When two university students knocked on the door of Lillian Kanari’s organic food shop five years ago seeking work, she realised their web design skills could help her business solve one of its most intractable problems: Food waste.
Until then, most orders were placed over the phone — and that resulted in some customers complaining that what had been delivered to their homes was not what they had ordered.
“It cost us a lot in terms of losses and food wastage.”Nowadays, knowing exactly what customers want allows her three small-scale farms to operate more efficiently, and that cuts waste, she said.
“Home deliveries have helped us know our customers’ consumption patterns… We have a planting and harvesting calendar right from the farm to enable us to plan what we need for the coming season,” she told the Thomson Reuters Foundation.
Having a website also means more business, she said: her Kalimoni Greens online shop delivers 200 orders weekly in September-to-March’s high season, up from 20 a week previously.
Kanari is one of about 8,000 Kenyan farmers who have gone online in recent years to sell directly to the public – as opposed to selling to intermediaries like market vendors – in a bid to boost sales and reduce food waste, according to the Kenya National Farmers Federation (KENAFF).
Doing so could generate significant sums for the farmers, given that agriculture contributes about a quarter of Kenya’s Sh8.6 trillion GDP, said KENAFF head Mwenda M’Mailutha.
“Most of these are smallholder farmers who rely on agriculture for food and income. Technology can help them in marketing, and avoid middlemen who buy their produce at low prices,” he said.
Smallscale farmer Sylvia Kuria’s farm in Limuru lies about 30 kilometres northwest of Nairobi, and before she set up her online shop she could sell only to market traders. That meant narrow profit margins and regular haggling for each order.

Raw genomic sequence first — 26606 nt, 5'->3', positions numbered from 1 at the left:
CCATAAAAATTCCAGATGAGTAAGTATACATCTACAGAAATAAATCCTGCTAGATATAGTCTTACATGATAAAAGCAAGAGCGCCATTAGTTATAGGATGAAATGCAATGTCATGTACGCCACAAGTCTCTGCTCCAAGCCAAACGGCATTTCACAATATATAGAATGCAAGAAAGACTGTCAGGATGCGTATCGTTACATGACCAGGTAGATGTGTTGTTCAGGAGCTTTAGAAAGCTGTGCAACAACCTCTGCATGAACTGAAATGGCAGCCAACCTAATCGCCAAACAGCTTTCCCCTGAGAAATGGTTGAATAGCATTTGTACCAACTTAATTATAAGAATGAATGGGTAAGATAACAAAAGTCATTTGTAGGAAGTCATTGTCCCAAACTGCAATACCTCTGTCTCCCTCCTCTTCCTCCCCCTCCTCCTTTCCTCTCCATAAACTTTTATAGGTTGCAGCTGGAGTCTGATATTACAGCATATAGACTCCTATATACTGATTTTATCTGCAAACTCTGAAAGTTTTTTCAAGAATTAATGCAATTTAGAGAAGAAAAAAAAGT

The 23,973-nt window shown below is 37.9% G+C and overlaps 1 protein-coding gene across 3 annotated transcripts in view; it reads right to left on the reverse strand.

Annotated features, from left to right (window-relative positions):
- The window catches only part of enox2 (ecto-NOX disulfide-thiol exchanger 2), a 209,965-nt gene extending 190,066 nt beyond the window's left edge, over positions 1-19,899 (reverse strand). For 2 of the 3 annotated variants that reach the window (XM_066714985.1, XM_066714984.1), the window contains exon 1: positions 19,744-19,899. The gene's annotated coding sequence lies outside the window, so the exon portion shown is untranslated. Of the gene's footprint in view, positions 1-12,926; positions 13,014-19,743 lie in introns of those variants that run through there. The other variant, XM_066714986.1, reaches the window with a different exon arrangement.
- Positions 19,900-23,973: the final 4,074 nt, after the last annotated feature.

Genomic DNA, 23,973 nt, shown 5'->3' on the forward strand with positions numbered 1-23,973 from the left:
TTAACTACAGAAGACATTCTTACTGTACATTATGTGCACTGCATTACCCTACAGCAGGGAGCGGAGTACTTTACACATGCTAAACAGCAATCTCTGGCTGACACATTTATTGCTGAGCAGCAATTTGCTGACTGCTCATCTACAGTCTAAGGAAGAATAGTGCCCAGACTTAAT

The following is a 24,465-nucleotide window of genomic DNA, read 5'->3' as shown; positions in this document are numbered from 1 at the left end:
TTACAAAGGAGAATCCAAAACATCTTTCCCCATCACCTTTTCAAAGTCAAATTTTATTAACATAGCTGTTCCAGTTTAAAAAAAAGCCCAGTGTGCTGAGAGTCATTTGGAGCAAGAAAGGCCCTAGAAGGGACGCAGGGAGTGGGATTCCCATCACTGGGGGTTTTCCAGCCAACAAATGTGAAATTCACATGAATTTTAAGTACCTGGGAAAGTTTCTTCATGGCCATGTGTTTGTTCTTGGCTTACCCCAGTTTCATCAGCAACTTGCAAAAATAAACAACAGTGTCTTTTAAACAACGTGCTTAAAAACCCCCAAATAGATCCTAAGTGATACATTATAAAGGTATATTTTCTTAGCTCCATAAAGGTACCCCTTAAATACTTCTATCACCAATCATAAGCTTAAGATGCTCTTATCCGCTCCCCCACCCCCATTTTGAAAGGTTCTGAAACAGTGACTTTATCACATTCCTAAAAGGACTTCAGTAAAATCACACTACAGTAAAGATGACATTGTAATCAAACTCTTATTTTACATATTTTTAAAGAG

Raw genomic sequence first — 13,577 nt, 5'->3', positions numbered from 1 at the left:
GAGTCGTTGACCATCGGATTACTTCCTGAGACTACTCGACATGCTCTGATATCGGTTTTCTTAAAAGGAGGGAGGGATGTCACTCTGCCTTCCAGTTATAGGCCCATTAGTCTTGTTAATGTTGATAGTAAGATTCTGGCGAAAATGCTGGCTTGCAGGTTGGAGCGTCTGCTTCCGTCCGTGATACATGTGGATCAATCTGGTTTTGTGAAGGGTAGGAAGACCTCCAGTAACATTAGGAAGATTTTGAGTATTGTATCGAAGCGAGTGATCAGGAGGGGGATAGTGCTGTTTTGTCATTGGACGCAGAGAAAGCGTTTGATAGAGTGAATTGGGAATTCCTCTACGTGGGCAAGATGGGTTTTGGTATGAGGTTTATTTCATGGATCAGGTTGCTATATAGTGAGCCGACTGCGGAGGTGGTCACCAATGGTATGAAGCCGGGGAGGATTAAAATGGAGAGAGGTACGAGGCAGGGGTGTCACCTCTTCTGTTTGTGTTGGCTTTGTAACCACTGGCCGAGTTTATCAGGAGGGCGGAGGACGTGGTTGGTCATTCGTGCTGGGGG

It also meant some vegetables from her farm would spoil – either en route to the market or while at the market. Spoilage is a global problem, the UN’s Food & Agriculture Organization says, with about one-third of the world’s food wasted.
In Kenya, a lack of proper storage facilities post-harvest and at markets means 40 percent of food is wasted before it can be eaten, said Jerome Ochieng’, principal secretary at the Ministry of Information, Communication and Technology.
The government wants farmers to lower that number – and technology can help, he said, with smart government initiatives that take transactions online, for instance, able to cut costs, eliminate corruption, and increase efficiency and effectiveness. He said more farmers should make use of digital solutions.
“The agriculture sector in Kenya is expanding at a rate of five per cent every year,” Ochieng’ told a digital farmers conference in May.
“Farmers need to be part of this digital revolution so that they can play a role in ensuring there is no food waste from the agriculture sector,” he said.
To that end, Ochieng’ said, the government last year launched its ‘Big Four Agenda’: a plan to boost economic growth by focusing on food security, as well as on affordable housing, manufacturing and affordable health care.
But when it comes to cutting wastage, he said, rural roads remain a challenge: although Kenya’s road network has improved, those in rural areas are not yet well developed, which means produce gets damaged in transit.
Kanari said one solution is to open a shop in a central area like Nairobi where farmers can store and distribute their produce. Another, she added, is to partner with established food distributors to help farmers get their produce to such shops.
When it comes to home delivery, she said, using motorbikes rather than trucks gives her store an environmental edge.
“Motorbikes are faster, efficient and will not get stuck in traffic jams where most emissions occur,” she said.
Paul Kukubo, a director at the Communications Authority of Kenya, said online shopping not only cuts food waste attributable to post-harvest losses; it also means fewer miles travelled by producers and consumers to and from markets.
“This reduces the amount of carbon emissions that vehicles would have released to the atmosphere for that day,” he said.
“This is important especially at this time when Kenya is struggling with increased air pollution in its cities.”
Kanari said small retailers like her could do more for the environment by looking at packaging too.
In her case, she works with a group of women in central Kenya who supply about 500 woven baskets a month. Once used for deliveries, the baskets are taken back to the shop then swapped with fresh ones.
“Once (the baskets) get old, they can be used at the farms for other tasks like harvesting produce from there. This helps reduce the amount of waste being dumped in the environment.” —Thomson Reuters Foundation